by Bobby Holloway III
The job of a coach is to get the most out of their players, especially in the sport of football and in the NFL. That means capitalizing on strengths and figuring out what their favorite things to do are, while also taking their weaknesses and hiding them as much as possible.
Rewind to last season.
Watching the Atlanta Falcons’ offense last season was painful, partly because offensive coordinator Kyle Shanahan struggled to figure out the strengths of his players (namely QB Matt Ryan). Ryan was often overwhelmed in Shanahan’s system, and there was clearly a dearth of talent on the offensive line and at wide receiver (outside of Julio Jones).
Even with the talented Matt Ryan and Julio Jones, along with an emerging Devonta Freeman, the Falcons only scored over 30 points twice the entire season (against Dallas and Houston). Atlanta finished last season seventh in total offense, sixth in passing, 19th in rushing and 15th in scoring offense—needless to say, the Falcons were very inconsistent. However, there is light at the end of the tunnel, with a history of improvement under Shanahan in his previous stops in Washington and Houston.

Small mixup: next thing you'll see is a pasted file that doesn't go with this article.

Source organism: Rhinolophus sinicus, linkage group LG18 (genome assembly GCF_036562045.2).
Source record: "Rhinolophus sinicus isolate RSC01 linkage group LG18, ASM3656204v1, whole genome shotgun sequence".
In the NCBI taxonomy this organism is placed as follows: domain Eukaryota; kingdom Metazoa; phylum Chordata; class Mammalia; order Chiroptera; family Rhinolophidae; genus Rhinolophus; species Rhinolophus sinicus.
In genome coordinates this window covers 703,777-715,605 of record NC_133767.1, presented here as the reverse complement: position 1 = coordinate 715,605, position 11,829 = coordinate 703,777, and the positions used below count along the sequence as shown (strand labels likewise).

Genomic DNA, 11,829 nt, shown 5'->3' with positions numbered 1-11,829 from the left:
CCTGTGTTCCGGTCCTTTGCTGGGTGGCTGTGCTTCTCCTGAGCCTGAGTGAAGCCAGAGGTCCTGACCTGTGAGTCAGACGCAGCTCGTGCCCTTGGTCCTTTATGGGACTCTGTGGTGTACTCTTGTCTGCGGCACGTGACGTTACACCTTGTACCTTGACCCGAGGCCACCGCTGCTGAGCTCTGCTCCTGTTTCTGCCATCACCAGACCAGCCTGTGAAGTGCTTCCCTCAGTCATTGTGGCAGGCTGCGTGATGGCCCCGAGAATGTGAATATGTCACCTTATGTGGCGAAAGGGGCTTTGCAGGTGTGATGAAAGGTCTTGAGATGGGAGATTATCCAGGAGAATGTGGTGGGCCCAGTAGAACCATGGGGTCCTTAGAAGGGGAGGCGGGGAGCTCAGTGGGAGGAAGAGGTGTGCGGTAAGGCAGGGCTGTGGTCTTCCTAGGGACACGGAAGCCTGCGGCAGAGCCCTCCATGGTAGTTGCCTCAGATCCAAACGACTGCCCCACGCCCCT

History shows, in his second season with a team, Shanahan and his players are able to dramatically decrease turning the ball over, in addition to a slight increase in red-zone touchdowns. That means Ryan needs to show better decision making, and the skill players need to have better ball security. If that happens, the Falcons offense could be a sight to see.
The Falcons had a minus seven turnover margin in 2015, with Ryan committing 21 turnovers (16 interceptions and five fumbles lost), including an alarming six INT’s in the red zone—second to Eli Manning of the New York Giants (eight). With a season in this system under their belts, the Falcons—especially Ryan—should be more comfortable with the concepts and schemes taught by Shanahan.
The Falcons should be better offensively from a talent perspective with the additions of center Alex Mack and wide receiver Mohamed Sanu, as well as the continued development of tackles Jake Matthews and Ryan Schraeder. Rookie tight end Austin Hooper is expected to be an added weapon in the red zone.
History needs to be on the Falcons’ side this season, because this team can’t afford to kick field goals against the likes of Derek Carr, Russell Wilson, Aaron Rodgers, Phillip Rivers, Carson Palmer, the Denver Broncos defense, Drew Brees (twice), an emerging Jameis Winston (twice) and finally, the reigning league MVP in Cam Newton (twice) and expect to win. The defense will have their hands full facing those quarterbacks, so the offense can’t afford to have an off-game.
Let’s hope this promising history continues in Atlanta. If not, then Kyle Shanahan might be adding another travel sticker to his suitcase.
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